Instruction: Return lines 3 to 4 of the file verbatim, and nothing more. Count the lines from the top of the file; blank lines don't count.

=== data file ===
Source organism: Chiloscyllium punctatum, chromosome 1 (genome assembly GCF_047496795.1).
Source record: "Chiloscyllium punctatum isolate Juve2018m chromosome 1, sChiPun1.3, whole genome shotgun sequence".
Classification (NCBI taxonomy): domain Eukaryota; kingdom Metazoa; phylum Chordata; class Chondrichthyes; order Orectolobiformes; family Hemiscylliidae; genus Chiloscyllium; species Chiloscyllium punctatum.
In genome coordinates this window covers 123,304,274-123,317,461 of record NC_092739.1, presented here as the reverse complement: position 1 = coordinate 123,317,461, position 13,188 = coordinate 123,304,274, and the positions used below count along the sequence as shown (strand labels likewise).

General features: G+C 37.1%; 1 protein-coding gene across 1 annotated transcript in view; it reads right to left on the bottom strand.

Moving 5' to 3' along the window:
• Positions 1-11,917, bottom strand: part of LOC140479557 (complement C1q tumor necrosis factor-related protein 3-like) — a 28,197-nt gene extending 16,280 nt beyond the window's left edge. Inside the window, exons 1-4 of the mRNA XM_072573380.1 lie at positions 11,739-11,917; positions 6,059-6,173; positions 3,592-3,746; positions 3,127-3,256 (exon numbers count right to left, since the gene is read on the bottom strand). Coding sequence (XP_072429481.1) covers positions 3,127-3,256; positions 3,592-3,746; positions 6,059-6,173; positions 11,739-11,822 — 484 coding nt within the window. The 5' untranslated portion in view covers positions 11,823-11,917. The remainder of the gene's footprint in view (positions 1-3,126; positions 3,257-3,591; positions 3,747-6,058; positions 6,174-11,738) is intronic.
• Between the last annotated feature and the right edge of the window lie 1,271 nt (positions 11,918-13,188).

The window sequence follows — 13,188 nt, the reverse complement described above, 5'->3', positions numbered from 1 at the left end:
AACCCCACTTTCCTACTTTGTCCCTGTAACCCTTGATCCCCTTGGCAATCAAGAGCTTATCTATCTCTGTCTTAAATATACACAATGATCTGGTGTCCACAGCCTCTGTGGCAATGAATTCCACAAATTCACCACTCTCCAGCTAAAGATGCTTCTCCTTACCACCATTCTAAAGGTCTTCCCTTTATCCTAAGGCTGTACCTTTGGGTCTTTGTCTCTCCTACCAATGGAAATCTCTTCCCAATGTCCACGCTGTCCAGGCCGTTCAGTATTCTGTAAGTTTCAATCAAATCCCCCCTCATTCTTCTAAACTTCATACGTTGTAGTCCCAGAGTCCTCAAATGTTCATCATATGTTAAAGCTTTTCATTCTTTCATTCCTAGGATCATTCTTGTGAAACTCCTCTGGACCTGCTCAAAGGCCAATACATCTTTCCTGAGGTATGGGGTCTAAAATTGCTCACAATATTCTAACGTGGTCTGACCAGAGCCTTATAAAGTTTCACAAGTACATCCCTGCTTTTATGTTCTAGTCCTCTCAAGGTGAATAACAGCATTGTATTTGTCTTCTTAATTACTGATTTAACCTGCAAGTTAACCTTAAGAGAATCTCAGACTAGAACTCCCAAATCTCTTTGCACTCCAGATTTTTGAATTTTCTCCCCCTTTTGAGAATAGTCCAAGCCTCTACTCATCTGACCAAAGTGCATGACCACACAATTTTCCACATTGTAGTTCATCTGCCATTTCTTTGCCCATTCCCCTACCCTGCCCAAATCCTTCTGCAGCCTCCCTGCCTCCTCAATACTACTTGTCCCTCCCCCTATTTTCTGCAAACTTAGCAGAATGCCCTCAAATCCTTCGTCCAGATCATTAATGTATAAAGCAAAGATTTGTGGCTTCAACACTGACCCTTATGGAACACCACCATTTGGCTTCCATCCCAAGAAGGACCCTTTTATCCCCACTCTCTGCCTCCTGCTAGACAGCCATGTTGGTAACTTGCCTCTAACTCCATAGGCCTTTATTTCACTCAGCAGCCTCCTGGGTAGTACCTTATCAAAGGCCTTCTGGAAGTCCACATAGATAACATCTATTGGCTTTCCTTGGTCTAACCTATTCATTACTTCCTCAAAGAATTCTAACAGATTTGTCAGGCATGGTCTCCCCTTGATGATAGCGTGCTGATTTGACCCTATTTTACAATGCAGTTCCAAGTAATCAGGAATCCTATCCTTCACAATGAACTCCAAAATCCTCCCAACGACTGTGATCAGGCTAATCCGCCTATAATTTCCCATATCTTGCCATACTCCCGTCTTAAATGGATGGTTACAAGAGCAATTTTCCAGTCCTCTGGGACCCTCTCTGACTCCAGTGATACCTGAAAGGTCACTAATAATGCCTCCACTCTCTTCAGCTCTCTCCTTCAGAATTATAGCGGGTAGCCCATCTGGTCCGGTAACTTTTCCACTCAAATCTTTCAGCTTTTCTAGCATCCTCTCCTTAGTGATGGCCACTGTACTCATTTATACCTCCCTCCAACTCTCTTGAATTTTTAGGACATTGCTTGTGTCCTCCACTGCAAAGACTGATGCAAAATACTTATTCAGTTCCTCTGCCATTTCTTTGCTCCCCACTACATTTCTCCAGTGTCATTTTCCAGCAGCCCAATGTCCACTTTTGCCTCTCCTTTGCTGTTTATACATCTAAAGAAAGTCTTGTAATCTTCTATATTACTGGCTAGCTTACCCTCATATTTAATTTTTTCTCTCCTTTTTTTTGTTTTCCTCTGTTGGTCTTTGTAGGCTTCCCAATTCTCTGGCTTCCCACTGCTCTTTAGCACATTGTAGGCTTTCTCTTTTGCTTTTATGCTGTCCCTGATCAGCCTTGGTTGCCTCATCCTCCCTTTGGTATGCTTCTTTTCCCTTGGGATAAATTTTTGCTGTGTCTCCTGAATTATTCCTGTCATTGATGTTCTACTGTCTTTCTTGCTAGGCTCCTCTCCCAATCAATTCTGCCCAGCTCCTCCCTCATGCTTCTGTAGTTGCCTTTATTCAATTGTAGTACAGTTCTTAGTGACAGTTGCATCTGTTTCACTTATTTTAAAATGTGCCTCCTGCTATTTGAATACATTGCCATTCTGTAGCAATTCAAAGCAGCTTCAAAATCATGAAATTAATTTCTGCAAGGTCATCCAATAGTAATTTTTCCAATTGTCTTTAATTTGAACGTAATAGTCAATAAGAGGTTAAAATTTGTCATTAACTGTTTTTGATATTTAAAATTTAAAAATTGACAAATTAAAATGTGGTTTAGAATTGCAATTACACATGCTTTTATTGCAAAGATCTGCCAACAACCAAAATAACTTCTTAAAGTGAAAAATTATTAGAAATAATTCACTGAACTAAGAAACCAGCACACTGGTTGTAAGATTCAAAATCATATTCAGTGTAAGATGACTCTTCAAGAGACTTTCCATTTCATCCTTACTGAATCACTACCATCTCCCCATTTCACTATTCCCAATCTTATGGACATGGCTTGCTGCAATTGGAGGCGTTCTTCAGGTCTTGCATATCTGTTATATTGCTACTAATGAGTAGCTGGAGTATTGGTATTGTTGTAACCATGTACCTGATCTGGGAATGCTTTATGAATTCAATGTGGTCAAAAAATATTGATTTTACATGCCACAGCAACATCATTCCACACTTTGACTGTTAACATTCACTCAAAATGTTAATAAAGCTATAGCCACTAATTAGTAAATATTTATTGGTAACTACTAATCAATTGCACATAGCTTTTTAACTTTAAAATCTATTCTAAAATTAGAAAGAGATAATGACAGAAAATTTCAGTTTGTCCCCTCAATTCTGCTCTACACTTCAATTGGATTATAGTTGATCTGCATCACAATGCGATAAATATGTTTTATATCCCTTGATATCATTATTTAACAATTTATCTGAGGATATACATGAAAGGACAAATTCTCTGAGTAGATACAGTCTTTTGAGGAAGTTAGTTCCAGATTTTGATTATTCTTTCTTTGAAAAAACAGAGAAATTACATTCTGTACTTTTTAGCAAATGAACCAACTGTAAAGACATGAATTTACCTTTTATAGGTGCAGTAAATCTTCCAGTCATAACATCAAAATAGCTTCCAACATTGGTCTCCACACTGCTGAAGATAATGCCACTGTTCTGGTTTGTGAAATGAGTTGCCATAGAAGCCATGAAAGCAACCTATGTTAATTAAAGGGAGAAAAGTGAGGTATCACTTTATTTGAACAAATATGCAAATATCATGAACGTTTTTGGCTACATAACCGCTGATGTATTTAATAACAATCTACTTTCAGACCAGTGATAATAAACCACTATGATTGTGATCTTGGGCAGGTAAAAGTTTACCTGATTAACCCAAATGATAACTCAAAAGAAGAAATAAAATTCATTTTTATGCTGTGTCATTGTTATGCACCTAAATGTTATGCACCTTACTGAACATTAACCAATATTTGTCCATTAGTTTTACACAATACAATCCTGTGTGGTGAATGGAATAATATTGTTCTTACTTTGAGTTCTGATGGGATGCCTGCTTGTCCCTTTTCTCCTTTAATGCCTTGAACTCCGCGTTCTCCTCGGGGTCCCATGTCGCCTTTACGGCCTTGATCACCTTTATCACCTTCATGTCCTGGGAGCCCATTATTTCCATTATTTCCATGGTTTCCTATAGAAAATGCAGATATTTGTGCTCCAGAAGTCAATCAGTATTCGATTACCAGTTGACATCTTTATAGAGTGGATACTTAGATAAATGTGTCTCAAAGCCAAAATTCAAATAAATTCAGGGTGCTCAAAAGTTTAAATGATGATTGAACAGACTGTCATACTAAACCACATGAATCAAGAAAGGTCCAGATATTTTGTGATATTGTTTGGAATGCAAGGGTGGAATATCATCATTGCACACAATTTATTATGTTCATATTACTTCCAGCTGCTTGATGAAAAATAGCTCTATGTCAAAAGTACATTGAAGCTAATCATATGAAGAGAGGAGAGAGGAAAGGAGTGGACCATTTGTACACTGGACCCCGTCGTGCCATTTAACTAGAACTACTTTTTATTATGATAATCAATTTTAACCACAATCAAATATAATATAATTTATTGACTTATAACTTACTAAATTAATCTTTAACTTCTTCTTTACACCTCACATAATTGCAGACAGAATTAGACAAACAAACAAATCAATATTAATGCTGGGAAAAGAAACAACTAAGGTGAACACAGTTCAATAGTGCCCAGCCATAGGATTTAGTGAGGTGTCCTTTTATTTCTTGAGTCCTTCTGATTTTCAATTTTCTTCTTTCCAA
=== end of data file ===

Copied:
Classification (NCBI taxonomy): domain Eukaryota; kingdom Metazoa; phylum Chordata; class Chondrichthyes; order Orectolobiformes; family Hemiscylliidae; genus Chiloscyllium; species Chiloscyllium punctatum.
In genome coordinates this window covers 123,304,274-123,317,461 of record NC_092739.1, presented here as the reverse complement: position 1 = coordinate 123,317,461, position 13,188 = coordinate 123,304,274, and the positions used below count along the sequence as shown (strand labels likewise).